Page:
M8 crash driver admits causing 'fireball' death
A van driver has admitted causing the death of another motorist in a crash on the M8 in West Lothian by driving without due care and attention.
Alexander Cassidy crashed into Wayne Strickland's car near Livingston last July, causing it to burst into flames.
Cassidy, 29, from Kilmarnock, East Ayrshire, originally faced a charge of causing death by dangerous driving.
Judge Lord Clark banned him from driving and called for reports ahead of sentencing on 19 April.
Cassidy admitted failing to observe slow-moving and stationary traffic which had tailed back onto the inside lane at J3 of the M8 because of roadworks on the A899.
The High Court at Livingston was told his Mercedes Sprinter van slammed into the back of Mr Strickland's Peugeot car, shunting it into the vehicle in front.
Mr Strickland, who was severely injured, was trapped in his car which almost immediately exploded into flames.
Advocate depute Jane Farquhar, prosecuting, said the fire "consumed his car and its contents" before spreading to a Kia Rio in front and the Mercedes van driven by the accused.
She said: "The accused tried immediately to get in Mr Strickland's car, which was engulfed in flames.
"He had to be dragged away because it was too hot and there were fears it might explode."
She said a doctor who was in a car further up the slip road saw the fire and ran back to offer any medical assistance she could.
The doctor saw Cassidy pacing about the scene with his head in his hands.
She heard him say: "I tried the door. I tried to get him out, but the door was jammed.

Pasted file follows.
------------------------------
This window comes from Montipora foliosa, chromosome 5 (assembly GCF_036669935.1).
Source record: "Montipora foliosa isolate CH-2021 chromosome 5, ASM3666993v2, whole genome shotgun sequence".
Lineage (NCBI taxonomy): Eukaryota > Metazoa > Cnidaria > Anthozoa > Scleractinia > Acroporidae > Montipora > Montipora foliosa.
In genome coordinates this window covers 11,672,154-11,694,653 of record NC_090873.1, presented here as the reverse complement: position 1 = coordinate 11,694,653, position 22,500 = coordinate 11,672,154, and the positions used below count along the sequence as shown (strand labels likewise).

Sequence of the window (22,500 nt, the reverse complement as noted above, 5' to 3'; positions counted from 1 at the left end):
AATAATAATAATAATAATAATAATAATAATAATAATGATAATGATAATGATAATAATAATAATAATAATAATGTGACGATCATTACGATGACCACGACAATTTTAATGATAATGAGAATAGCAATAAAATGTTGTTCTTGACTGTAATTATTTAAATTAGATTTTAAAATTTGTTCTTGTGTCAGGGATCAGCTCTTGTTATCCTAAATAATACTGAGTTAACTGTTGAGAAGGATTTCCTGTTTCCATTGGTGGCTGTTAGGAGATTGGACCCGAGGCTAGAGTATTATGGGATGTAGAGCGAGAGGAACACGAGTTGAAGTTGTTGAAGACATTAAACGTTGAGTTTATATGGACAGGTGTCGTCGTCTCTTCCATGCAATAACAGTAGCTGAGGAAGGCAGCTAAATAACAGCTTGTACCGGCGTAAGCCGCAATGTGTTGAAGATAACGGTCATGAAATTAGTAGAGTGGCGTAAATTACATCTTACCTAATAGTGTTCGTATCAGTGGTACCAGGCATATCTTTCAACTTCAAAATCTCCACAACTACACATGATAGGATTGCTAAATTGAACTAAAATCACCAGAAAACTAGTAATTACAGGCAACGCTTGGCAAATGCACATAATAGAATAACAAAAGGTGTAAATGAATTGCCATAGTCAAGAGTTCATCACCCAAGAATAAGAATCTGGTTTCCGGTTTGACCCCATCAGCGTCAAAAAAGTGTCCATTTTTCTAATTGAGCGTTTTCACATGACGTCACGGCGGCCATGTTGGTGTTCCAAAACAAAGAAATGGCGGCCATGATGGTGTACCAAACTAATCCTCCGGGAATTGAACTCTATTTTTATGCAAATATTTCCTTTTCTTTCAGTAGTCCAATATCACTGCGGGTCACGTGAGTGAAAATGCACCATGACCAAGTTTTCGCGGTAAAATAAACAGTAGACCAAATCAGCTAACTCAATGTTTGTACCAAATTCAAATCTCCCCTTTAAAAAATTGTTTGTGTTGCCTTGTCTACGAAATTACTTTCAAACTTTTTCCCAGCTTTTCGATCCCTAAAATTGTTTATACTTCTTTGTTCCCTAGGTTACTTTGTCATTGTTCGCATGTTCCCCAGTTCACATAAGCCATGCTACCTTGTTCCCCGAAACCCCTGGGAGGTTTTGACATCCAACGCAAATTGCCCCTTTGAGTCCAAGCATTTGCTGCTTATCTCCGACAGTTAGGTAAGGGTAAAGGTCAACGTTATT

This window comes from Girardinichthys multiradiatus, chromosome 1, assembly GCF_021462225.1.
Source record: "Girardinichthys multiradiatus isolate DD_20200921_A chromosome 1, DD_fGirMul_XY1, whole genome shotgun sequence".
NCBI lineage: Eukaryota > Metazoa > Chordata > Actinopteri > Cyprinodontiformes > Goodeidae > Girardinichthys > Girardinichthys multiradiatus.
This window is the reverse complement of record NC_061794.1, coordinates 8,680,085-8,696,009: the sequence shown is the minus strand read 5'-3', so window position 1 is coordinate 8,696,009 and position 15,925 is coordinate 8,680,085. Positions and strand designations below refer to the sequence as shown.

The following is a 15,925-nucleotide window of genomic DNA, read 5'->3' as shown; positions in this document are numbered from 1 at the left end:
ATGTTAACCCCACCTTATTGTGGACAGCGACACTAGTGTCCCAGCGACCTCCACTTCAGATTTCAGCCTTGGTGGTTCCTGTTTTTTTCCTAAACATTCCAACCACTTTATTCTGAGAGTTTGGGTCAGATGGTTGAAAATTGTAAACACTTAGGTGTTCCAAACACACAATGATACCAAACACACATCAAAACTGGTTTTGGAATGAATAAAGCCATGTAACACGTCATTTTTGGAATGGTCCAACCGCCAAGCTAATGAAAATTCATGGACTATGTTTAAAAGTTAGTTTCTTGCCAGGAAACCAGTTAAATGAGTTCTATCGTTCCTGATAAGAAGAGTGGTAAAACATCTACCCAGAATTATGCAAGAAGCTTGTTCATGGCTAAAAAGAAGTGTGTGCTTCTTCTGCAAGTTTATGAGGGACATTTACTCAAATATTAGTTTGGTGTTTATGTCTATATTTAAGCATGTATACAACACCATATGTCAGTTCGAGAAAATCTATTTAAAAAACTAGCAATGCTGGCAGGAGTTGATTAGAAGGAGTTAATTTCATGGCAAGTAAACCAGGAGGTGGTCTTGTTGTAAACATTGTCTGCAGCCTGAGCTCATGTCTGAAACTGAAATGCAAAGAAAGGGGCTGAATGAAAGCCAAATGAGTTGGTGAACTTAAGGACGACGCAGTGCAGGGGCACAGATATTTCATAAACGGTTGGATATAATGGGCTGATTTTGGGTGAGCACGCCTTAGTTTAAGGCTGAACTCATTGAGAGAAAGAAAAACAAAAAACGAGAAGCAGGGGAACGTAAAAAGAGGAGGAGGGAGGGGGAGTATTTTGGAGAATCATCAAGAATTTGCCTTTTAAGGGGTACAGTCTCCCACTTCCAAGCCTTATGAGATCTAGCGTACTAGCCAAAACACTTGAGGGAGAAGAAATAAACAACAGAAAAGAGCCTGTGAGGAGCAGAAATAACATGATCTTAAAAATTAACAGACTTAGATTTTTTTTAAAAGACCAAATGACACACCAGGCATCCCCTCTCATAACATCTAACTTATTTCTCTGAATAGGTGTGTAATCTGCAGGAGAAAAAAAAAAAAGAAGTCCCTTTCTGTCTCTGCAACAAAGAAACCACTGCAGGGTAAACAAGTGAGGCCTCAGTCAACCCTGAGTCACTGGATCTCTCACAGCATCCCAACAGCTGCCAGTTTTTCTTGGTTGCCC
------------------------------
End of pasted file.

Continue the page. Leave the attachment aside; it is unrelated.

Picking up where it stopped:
"It's all my fault! It's all my fault! If I'd been able to stop, it would not have happened."
She revealed that a post-mortem examination found evidence of traumatic injuries which could have caused Mr Strickland's death.
The father-of-two, from Inverkeithing, Fife, had multiple injuries, including a fracture of the front of the skull, broken ribs and fractures of the spine.
'Death on impact'
He also had a lacerated liver and severe fire damage to all of his body which had destroyed his skin.
However, Ms Farquhar said there was no convincing evidence of combustion inhalation, which indicated that perhaps death might have occurred on impact and not as a result of the fire.
She said Cassidy "accepts that he failed to properly observe that slow-moving and stationary traffic ahead of him".
Barry Smith, defence advocate, told the court: "Mr Cassidy is most anxious I should formally express and record on this day his most sincere regret and remorse at the tragic consequences of this accident.
"Also (he wants me) to express on his behalf his most sincere condolences to the family of Mr Strickland, some of whom are in court today."